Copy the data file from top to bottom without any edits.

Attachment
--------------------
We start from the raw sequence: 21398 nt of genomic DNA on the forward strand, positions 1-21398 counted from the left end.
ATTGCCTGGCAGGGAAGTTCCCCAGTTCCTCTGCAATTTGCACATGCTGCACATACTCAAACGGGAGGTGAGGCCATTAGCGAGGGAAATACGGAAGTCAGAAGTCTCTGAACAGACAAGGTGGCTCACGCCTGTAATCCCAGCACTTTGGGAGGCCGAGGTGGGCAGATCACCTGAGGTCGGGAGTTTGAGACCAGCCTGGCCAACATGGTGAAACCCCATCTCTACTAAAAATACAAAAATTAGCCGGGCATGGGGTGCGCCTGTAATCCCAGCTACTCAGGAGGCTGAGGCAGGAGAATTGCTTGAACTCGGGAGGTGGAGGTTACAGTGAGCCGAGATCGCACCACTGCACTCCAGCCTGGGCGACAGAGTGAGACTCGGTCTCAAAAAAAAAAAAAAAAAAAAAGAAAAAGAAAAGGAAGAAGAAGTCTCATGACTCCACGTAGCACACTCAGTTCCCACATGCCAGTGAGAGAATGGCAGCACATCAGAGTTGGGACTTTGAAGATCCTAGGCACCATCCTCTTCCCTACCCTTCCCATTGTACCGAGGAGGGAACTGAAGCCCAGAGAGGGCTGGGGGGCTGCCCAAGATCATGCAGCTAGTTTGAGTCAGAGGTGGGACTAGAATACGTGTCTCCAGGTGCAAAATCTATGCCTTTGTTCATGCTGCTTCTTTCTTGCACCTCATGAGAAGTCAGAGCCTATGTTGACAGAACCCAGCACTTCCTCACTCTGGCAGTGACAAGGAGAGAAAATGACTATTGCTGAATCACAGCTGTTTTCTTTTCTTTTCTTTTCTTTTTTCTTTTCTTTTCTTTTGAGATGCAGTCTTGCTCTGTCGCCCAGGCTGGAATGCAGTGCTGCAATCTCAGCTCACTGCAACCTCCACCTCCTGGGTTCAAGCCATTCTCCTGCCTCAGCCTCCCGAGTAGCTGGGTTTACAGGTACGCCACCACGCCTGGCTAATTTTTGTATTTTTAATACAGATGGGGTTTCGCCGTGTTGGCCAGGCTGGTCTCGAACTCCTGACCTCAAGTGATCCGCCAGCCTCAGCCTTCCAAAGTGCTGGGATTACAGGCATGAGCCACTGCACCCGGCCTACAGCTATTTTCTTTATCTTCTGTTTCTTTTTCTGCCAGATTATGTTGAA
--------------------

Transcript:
We start from the raw sequence: 21398 nt of genomic DNA on the forward strand, positions 1-21398 counted from the left end.
ATTGCCTGGCAGGGAAGTTCCCCAGTTCCTCTGCAATTTGCACATGCTGCACATACTCAAACGGGAGGTGAGGCCATTAGCGAGGGAAATACGGAAGTCAGAAGTCTCTGAACAGACAAGGTGGCTCACGCCTGTAATCCCAGCACTTTGGGAGGCCGAGGTGGGCAGATCACCTGAGGTCGGGAGTTTGAGACCAGCCTGGCCAACATGGTGAAACCCCATCTCTACTAAAAATACAAAAATTAGCCGGGCATGGGGTGCGCCTGTAATCCCAGCTACTCAGGAGGCTGAGGCAGGAGAATTGCTTGAACTCGGGAGGTGGAGGTTACAGTGAGCCGAGATCGCACCACTGCACTCCAGCCTGGGCGACAGAGTGAGACTCGGTCTCAAAAAAAAAAAAAAAAAAAAAGAAAAAGAAAAGGAAGAAGAAGTCTCATGACTCCACGTAGCACACTCAGTTCCCACATGCCAGTGAGAGAATGGCAGCACATCAGAGTTGGGACTTTGAAGATCCTAGGCACCATCCTCTTCCCTACCCTTCCCATTGTACCGAGGAGGGAACTGAAGCCCAGAGAGGGCTGGGGGGCTGCCCAAGATCATGCAGCTAGTTTGAGTCAGAGGTGGGACTAGAATACGTGTCTCCAGGTGCAAAATCTATGCCTTTGTTCATGCTGCTTCTTTCTTGCACCTCATGAGAAGTCAGAGCCTATGTTGACAGAACCCAGCACTTCCTCACTCTGGCAGTGACAAGGAGAGAAAATGACTATTGCTGAATCACAGCTGTTTTCTTTTCTTTTCTTTTCTTTTTTCTTTTCTTTTCTTTTGAGATGCAGTCTTGCTCTGTCGCCCAGGCTGGAATGCAGTGCTGCAATCTCAGCTCACTGCAACCTCCACCTCCTGGGTTCAAGCCATTCTCCTGCCTCAGCCTCCCGAGTAGCTGGGTTTACAGGTACGCCACCACGCCTGGCTAATTTTTGTATTTTTAATACAGATGGGGTTTCGCCGTGTTGGCCAGGCTGGTCTCGAACTCCTGACCTCAAGTGATCCGCCAGCCTCAGCCTTCCAAAGTGCTGGGATTACAGGCATGAGCCACTGCACCCGGCCTACAGCTATTTTCTTTATCTTCTGTTTCTTTTTCTGCCAGATTATGTTGAA